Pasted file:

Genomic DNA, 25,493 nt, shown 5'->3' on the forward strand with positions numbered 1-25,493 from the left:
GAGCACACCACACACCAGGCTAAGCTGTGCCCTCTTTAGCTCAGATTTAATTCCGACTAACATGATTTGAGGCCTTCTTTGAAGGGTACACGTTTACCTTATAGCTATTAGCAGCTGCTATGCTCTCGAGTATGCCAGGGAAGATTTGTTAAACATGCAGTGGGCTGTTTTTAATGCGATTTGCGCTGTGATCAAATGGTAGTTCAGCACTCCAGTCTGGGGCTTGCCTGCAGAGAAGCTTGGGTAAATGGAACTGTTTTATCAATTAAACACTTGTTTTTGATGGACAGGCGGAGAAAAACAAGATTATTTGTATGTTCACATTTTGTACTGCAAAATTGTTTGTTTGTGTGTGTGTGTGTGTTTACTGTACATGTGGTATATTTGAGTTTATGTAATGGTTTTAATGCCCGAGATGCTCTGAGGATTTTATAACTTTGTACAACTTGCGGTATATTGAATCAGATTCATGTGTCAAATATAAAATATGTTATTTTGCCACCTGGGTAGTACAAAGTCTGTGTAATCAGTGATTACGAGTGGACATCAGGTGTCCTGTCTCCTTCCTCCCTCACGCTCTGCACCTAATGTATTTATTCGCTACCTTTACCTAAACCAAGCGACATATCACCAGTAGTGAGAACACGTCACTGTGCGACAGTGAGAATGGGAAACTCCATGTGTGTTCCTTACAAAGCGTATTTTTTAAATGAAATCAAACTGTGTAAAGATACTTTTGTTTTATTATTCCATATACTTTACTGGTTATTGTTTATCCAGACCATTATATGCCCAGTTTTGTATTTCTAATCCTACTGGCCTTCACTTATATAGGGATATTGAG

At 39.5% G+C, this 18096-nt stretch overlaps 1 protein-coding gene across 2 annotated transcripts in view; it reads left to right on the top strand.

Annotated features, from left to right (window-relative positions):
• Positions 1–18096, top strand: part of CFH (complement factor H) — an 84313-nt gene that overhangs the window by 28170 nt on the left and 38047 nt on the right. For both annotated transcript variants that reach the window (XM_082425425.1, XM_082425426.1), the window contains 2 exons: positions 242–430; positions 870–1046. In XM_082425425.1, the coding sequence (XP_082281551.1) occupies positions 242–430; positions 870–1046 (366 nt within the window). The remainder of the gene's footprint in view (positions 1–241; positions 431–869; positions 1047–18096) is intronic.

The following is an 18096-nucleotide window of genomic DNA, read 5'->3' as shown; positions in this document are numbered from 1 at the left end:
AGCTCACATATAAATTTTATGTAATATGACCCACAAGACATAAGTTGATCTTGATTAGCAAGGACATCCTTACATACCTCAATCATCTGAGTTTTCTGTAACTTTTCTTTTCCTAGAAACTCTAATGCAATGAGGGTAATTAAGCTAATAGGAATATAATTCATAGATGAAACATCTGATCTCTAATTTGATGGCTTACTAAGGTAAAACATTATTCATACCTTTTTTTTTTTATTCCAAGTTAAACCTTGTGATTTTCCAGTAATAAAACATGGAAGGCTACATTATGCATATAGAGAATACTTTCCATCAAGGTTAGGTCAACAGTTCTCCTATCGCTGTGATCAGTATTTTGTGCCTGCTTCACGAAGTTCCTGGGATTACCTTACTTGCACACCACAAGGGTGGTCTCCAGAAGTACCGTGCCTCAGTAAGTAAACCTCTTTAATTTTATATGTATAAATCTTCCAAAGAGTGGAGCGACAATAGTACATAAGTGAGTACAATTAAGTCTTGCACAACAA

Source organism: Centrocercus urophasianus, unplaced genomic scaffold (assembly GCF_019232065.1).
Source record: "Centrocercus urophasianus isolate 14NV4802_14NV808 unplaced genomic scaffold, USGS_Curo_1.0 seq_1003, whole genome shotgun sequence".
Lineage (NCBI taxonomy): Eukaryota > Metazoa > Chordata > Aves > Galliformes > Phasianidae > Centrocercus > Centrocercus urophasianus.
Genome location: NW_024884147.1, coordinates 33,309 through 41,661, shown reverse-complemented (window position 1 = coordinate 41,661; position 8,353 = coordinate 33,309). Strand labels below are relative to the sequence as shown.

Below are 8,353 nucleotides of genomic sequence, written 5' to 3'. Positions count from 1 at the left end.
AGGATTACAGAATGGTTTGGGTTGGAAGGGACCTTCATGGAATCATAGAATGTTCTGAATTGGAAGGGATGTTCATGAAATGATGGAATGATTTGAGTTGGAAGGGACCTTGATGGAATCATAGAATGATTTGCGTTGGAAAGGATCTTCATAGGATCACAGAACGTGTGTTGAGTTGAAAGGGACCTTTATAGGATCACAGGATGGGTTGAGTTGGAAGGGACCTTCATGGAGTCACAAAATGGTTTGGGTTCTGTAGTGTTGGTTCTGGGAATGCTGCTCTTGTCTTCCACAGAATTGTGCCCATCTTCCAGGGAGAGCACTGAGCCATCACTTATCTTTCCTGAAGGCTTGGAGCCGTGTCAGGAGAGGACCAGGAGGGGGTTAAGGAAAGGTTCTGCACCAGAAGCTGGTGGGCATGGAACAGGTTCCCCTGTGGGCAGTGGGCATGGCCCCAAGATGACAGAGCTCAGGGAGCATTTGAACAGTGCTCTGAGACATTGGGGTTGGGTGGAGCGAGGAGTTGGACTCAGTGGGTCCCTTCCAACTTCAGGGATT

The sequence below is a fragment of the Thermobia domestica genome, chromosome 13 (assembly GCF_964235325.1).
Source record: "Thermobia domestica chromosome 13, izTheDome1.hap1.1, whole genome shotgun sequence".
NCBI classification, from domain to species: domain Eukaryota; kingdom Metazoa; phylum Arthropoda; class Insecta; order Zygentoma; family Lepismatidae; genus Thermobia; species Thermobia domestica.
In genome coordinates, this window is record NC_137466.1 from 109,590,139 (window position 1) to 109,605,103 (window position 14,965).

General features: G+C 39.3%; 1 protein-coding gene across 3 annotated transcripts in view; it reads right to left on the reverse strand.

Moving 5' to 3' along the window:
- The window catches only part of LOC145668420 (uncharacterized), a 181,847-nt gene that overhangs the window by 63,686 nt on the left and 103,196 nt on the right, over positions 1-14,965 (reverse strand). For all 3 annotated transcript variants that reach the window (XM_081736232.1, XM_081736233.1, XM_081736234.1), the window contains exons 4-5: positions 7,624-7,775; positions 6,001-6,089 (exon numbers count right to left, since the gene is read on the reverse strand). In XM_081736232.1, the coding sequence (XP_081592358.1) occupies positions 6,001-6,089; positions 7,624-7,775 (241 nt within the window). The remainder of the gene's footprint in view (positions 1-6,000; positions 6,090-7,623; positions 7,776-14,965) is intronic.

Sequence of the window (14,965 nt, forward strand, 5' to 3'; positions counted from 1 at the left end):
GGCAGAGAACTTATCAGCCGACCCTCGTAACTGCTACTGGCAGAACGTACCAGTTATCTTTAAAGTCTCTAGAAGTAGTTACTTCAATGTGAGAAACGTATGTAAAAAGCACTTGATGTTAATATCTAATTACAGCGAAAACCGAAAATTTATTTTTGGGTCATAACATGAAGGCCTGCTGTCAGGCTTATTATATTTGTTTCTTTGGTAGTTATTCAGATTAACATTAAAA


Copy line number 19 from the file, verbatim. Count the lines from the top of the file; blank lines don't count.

Moving 5' to 3' along the window: